solid rock, but it was stuck unmovable. The city dwellers obviously did not want the prisoners to escape that way either. “What now?” asked Marié. “There must be another way out,” I said. I noted, when scanning the walls of the cave, that there were some faded, primitive drawings against the walls. Obviously the ancient dwellers did not come through that door as it was man made, and also not through the tunnel we entered as much of that was also man made.” “Do you think the water level may have been lower at some stage?” “Most probably, and that means one would probably find an exit by following the submerged cave.” A little while later, with Marié protesting profoundly, I was swimming under the submerged roof of the cave, with a rope tied around my waist. The underwater torch was priming through the clear water. Sooner than I hoped, the roof started lifting, and soon I was breathing fresh air again. I followed the torch beam, and relived I saw what had by now become a common sight – dune sand against the side. I swam to the side, and then gave two sharp tugs at the rope, the sign for the others that the coast was clear. I tied the rock to a firm stalagmite, and started digging in the sand while I waited for the others to arrive. One after the other they arrived, and lastly we pulled out luggage we brought along through tied to the other end of the rope. This included Marié’s laptop, and Jake’s camera’s, carefully sealed in plastic. Soon we found ourselves digging in the sand, following the roof of the exit. We had no idea how deep under the dune surface we were, but we calculated that we were not very far from the entrance to the slave quarters we first discovered. Hour after hour went by, but then, eventually, Sandy’s hand went through into free space. The stars above were unbelievably bright, only matched by the stars in the Namib. I peeped through the opening carefully, and saw that we were indeed near the entrance. A guard was sitting on a camp stool near the wooden door. “Fast asleep,” I realised, carefully dragging myself from the sand, and walking in his direction as silently as I could manage, my steps muffled by the dune sand. I reached the guard unnoticed, and knock him out cold with the side of the geology hammer. I started collecting the weapons he carried. Apart from a rifle which was lying over his lap, he also packed a revolver, and a knife strapped to his ankle. We started scrambling for the vehicles, but before getting far all hell broke loose. It was our pot luck that the guard was to be relieved so soon after we overpowered him. “Run for the vehicles,” Daan shouted. Bullets were already flying in our direction. But we also faced fire from the vehicles. “Back to the cave,” I shouted. I slung the rifle to my shoulder, dropping one of our pursuers. His mates started scrambling for cover, but I managed to drop another. There is no pleasure in shooting people, but each one shot means less bullets flying our way.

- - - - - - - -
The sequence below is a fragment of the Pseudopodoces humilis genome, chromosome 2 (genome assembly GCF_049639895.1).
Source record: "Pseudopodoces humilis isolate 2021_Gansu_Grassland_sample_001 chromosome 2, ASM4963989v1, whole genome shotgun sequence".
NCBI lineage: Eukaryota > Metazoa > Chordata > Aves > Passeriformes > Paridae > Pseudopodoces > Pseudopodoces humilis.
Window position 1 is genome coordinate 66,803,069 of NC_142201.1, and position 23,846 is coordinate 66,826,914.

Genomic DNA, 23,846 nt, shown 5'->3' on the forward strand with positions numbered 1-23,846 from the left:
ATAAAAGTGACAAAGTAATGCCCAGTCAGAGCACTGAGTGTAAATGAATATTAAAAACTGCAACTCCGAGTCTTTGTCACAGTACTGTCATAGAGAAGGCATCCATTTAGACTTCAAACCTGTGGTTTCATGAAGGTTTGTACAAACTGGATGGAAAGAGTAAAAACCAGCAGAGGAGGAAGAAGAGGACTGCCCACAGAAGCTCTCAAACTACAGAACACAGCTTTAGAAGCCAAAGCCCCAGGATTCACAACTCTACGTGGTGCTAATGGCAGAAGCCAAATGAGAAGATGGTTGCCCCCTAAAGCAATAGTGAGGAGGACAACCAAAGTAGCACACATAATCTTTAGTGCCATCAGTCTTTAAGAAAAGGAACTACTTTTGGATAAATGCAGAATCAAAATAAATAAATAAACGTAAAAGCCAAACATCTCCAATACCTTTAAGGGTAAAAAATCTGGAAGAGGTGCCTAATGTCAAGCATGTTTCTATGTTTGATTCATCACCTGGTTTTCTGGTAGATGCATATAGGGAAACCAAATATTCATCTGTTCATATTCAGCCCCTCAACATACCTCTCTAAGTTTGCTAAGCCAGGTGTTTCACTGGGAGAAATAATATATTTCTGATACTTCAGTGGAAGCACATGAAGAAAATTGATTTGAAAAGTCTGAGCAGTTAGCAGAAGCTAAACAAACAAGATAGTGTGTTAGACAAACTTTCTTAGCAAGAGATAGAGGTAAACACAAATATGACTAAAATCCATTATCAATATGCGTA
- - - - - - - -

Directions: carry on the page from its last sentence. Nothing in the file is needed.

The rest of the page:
Just as we were about to dive back into the sand opening of the cave after reaching our destination rather quickly, one of the bandits came from inside, having apparently followed our trail to see how we escaped. There was no time for shooting, and I simply ran the butt of the rifle in his face, sending him back in the hole. We followed, stripped him from his rifle, revolver and torch, and started looking for some indication of which route to take. “This way,” I said. As geologist I probably have the most experience of caves, and I know that caves like this can continue for hundreds of kilometres, but are not always easy to progress, or even find the route. Instinct, rather than good sense, told me that we need to get on ‘n ledge just over two meters from the ground level, and not progress in the direction in which the cave apparently goes. Later, with more daylight, I realised that I subconsciously noted that the stalactites were slightly bent, indicating that air was flowing from behind the ledge. In a hasty scramble of lifting and pulling we were all on the ledge when our pursuers arrived at the opening. A torch light came beaming in and when the light fell on their fallen comrade inside, some rather nasty swearing came in through the opening as well. “You guys go deeper in the cave” I whispered, and I will try and knock a few down when they storm in,” I said, pointing to a dark hole I noticed to my relief when we got on the ledge. “I’ll stay with you and assist with some shooting,” Ken said, taking the other rifle. “Where do you think that cave will take us?” asked Ken. “Hopefully that will take us to the interior of the Lost City,” I said plainly. “And then?” “Hopefully we will then have some home advantage to knock them out so that we can get away.” “&^%$, the *&^%$s have taken our satellite phone. If we can only get hold of that and get a clear signal.” The next moment it was time to start shooting. The attackers came in through the hole at speed, and started tumbling down the sand to the surface floor. Ken and were firing, not selecting targets. Some of the attackers thus took two bullets, but that also meant that four or five reached cover behind a rocky outcrop, from where they could shoot back at us. “Let’s retreat and see whether we can get a safe vantage point from where we can shoot at anyone who gets on the ledge.” We fell back, not wasting any bullets. But before retreating too far we ran into an excited Carien: “We found it, we found it!” We followed her and ran into a huge hall in the form of a dome, little bits of light peeping from tiny holes to the clear blue sky. A new day was breaking over the Kalahari. What we saw in the hall took our breath away. Passageways bridging over waterways, balconies, stalagmites … Piles of sand covered much of the dome. “This must have been a fantastic sight when this place was full of well watered plants,” Ken whispered.